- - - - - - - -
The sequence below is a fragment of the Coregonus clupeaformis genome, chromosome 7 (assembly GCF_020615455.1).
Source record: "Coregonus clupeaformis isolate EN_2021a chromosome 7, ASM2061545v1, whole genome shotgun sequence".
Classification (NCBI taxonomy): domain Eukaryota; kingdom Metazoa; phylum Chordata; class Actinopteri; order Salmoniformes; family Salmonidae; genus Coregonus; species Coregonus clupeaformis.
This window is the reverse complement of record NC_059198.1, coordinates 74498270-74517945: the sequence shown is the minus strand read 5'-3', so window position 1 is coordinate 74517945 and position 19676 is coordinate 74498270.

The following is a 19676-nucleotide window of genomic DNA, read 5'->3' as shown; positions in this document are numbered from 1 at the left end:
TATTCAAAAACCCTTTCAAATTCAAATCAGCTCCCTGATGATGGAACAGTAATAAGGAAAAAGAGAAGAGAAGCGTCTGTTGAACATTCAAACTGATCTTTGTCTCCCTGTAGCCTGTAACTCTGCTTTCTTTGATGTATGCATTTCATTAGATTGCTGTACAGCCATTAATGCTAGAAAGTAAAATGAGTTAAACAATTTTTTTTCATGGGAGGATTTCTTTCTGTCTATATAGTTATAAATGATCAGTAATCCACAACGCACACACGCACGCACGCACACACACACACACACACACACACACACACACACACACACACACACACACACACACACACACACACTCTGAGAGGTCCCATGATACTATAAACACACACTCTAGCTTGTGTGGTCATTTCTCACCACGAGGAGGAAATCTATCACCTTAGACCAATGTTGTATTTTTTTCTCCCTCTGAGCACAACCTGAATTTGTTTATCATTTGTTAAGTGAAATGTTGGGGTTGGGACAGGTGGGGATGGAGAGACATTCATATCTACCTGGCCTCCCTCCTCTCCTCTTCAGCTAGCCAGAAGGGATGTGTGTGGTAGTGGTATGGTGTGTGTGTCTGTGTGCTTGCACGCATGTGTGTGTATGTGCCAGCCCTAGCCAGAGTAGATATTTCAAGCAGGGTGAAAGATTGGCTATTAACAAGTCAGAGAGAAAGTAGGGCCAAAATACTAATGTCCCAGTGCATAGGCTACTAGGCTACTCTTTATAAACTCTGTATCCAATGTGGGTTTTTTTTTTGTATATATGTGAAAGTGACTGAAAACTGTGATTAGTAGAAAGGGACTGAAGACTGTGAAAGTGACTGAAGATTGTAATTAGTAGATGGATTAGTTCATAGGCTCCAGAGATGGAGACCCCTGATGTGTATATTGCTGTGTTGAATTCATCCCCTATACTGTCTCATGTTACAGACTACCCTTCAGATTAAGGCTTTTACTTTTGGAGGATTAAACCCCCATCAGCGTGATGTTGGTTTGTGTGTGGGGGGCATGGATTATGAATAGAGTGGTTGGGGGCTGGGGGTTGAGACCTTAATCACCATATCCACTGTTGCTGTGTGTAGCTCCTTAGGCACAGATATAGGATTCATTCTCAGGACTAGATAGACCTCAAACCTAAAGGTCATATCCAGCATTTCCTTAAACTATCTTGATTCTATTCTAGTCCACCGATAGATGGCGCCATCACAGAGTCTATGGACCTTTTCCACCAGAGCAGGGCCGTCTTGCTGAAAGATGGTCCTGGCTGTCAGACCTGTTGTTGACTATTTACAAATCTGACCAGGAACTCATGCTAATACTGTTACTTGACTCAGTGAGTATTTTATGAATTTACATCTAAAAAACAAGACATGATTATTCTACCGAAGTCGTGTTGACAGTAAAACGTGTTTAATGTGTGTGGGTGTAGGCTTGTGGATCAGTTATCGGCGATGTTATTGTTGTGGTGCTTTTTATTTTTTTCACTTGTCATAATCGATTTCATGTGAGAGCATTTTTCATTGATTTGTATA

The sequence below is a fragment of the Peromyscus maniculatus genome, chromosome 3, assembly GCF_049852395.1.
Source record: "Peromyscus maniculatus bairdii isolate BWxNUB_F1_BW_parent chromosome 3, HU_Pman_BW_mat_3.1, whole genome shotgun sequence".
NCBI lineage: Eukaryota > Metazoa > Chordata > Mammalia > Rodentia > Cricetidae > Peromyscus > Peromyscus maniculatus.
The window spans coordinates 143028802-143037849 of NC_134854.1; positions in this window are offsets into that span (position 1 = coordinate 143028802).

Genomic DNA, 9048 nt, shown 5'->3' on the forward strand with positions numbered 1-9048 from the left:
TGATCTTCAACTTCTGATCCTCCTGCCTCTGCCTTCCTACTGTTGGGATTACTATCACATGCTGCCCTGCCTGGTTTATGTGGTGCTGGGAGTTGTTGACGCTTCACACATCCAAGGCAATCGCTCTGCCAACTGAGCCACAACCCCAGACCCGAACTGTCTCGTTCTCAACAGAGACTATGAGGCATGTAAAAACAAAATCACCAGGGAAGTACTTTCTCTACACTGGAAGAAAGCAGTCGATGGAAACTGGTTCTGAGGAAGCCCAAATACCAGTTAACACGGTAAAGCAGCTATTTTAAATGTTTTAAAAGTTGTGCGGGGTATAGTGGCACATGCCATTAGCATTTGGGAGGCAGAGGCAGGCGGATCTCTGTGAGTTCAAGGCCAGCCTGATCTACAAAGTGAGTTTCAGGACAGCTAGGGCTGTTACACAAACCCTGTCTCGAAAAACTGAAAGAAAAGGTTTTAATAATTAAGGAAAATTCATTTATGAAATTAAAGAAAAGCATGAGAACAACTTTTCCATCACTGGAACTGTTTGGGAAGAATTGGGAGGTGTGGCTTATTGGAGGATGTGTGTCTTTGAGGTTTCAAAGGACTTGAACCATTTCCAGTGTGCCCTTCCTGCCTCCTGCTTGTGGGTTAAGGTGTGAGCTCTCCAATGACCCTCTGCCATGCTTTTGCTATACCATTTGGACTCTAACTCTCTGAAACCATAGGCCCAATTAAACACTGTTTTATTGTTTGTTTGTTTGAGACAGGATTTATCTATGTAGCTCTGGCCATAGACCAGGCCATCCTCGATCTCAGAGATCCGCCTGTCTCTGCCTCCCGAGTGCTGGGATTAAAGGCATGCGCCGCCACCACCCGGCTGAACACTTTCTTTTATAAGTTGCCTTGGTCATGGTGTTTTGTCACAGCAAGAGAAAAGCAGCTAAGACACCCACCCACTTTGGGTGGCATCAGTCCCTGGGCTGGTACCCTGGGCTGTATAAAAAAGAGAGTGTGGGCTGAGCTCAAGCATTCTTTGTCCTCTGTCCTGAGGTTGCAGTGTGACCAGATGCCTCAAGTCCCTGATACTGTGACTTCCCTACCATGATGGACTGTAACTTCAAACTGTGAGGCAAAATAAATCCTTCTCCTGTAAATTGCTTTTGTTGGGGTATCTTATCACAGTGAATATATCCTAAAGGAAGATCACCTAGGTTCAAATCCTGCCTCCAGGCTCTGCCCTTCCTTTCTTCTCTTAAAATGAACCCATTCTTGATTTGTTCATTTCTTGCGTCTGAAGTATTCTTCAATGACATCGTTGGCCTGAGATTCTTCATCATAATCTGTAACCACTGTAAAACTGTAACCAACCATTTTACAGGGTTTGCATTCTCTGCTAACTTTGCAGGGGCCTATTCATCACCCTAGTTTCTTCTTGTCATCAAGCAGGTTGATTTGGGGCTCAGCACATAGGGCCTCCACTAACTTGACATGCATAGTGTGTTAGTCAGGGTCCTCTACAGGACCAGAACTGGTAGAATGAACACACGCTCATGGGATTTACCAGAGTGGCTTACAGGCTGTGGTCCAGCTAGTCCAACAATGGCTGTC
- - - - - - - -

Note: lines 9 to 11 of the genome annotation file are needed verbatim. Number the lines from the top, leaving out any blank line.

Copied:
NCBI lineage: Eukaryota > Metazoa > Chordata > Mammalia > Rodentia > Cricetidae > Peromyscus > Peromyscus maniculatus.
The window spans coordinates 143028802-143037849 of NC_134854.1; positions in this window are offsets into that span (position 1 = coordinate 143028802).

Genomic DNA, 9048 nt, shown 5'->3' on the forward strand with positions numbered 1-9048 from the left: